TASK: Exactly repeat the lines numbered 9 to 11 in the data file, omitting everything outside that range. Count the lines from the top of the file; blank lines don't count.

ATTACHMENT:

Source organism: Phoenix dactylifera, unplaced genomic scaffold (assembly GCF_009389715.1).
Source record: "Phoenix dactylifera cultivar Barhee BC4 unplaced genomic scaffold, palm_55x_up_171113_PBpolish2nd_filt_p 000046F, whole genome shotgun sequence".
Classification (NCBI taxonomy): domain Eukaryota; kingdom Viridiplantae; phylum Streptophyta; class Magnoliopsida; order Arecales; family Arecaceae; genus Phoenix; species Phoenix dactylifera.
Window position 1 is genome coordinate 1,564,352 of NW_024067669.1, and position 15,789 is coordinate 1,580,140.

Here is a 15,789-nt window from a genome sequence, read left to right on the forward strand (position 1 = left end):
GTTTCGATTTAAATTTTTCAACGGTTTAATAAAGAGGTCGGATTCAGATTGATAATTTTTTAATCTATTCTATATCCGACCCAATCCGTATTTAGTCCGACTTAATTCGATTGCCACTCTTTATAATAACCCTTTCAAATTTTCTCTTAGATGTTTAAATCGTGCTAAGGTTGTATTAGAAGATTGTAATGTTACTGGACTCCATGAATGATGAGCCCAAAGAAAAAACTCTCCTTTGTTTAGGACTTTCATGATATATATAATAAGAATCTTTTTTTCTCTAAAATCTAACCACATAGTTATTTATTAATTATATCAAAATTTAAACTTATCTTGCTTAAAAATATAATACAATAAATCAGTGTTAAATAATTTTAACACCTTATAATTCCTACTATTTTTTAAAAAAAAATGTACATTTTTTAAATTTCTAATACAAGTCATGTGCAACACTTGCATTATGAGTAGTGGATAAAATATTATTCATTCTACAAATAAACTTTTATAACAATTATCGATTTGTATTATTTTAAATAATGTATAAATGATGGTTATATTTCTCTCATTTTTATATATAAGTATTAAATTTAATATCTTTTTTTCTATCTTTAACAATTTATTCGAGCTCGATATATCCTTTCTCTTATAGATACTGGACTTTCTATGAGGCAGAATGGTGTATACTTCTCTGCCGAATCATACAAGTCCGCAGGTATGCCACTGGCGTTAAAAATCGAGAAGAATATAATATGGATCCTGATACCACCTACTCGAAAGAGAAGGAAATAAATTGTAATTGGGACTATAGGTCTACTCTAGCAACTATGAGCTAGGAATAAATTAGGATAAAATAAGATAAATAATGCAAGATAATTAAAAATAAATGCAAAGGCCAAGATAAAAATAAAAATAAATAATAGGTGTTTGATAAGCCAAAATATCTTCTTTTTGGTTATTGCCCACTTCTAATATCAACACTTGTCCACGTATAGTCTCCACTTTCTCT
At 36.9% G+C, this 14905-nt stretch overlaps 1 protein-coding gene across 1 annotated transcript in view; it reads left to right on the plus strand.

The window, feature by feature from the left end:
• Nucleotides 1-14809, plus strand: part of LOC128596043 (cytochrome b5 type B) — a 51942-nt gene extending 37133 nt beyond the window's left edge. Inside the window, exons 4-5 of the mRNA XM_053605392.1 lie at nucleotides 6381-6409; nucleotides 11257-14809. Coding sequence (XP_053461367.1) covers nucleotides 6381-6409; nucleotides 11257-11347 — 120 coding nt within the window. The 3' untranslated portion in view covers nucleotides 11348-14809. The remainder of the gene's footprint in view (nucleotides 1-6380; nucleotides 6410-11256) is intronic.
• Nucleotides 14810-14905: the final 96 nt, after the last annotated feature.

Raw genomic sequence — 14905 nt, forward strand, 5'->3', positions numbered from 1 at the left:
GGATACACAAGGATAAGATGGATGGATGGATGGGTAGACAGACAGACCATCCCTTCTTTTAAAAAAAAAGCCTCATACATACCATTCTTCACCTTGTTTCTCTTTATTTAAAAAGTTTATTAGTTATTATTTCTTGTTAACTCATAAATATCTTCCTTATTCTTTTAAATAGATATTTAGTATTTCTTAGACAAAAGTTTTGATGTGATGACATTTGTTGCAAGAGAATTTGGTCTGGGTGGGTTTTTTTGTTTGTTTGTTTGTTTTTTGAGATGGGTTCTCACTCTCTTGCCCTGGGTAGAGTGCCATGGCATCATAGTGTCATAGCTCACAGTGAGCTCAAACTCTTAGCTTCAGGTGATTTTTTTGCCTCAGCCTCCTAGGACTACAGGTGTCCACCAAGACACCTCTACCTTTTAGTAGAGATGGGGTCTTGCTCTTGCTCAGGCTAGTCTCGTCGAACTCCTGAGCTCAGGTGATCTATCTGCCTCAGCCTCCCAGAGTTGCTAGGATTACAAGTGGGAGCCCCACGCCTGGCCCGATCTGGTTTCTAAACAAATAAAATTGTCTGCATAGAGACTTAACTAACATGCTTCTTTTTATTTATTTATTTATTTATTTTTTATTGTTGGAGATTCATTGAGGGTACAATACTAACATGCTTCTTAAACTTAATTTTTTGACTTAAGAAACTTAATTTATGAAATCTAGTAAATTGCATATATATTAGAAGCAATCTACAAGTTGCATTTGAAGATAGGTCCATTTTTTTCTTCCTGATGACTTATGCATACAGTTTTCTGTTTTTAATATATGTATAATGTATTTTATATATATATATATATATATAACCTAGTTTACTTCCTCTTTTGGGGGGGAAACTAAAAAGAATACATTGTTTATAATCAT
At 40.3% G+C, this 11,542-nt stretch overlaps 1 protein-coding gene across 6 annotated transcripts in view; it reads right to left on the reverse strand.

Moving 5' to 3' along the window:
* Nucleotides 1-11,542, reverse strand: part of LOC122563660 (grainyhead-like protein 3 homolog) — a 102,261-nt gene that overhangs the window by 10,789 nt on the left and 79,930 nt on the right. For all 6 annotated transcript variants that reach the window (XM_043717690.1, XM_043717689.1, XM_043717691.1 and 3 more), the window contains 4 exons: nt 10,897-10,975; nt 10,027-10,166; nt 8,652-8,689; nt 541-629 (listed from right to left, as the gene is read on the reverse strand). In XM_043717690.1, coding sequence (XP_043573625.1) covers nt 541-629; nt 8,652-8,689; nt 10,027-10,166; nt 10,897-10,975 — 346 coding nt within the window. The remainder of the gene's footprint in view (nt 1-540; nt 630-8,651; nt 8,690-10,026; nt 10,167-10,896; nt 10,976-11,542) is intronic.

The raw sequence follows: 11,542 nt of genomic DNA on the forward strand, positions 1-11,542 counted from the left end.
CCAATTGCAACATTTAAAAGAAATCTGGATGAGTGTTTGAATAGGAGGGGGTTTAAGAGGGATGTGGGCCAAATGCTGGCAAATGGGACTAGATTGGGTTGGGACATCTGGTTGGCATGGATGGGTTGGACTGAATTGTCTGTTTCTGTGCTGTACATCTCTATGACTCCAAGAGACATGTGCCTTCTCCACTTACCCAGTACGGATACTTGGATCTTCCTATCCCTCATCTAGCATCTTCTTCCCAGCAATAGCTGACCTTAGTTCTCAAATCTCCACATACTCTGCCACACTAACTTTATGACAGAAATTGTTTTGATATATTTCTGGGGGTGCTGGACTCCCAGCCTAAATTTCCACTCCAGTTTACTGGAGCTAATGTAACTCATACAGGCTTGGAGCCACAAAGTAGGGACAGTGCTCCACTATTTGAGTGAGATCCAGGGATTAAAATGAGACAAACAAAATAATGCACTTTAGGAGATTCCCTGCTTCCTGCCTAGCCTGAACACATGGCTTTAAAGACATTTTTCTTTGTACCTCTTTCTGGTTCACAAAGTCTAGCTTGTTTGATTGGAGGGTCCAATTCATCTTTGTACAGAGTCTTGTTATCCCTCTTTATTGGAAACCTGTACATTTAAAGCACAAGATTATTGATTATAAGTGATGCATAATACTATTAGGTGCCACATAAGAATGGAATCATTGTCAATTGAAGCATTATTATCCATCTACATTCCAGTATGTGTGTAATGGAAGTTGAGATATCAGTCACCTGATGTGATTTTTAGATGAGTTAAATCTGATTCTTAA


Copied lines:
• Nucleotides 1-14809, plus strand: part of LOC128596043 (cytochrome b5 type B) — a 51942-nt gene extending 37133 nt beyond the window's left edge. Inside the window, exons 4-5 of the mRNA XM_053605392.1 lie at nucleotides 6381-6409; nucleotides 11257-14809. Coding sequence (XP_053461367.1) covers nucleotides 6381-6409; nucleotides 11257-11347 — 120 coding nt within the window. The 3' untranslated portion in view covers nucleotides 11348-14809. The remainder of the gene's footprint in view (nucleotides 1-6380; nucleotides 6410-11256) is intronic.
• Nucleotides 14810-14905: the final 96 nt, after the last annotated feature.

Raw genomic sequence — 14905 nt, forward strand, 5'->3', positions numbered from 1 at the left: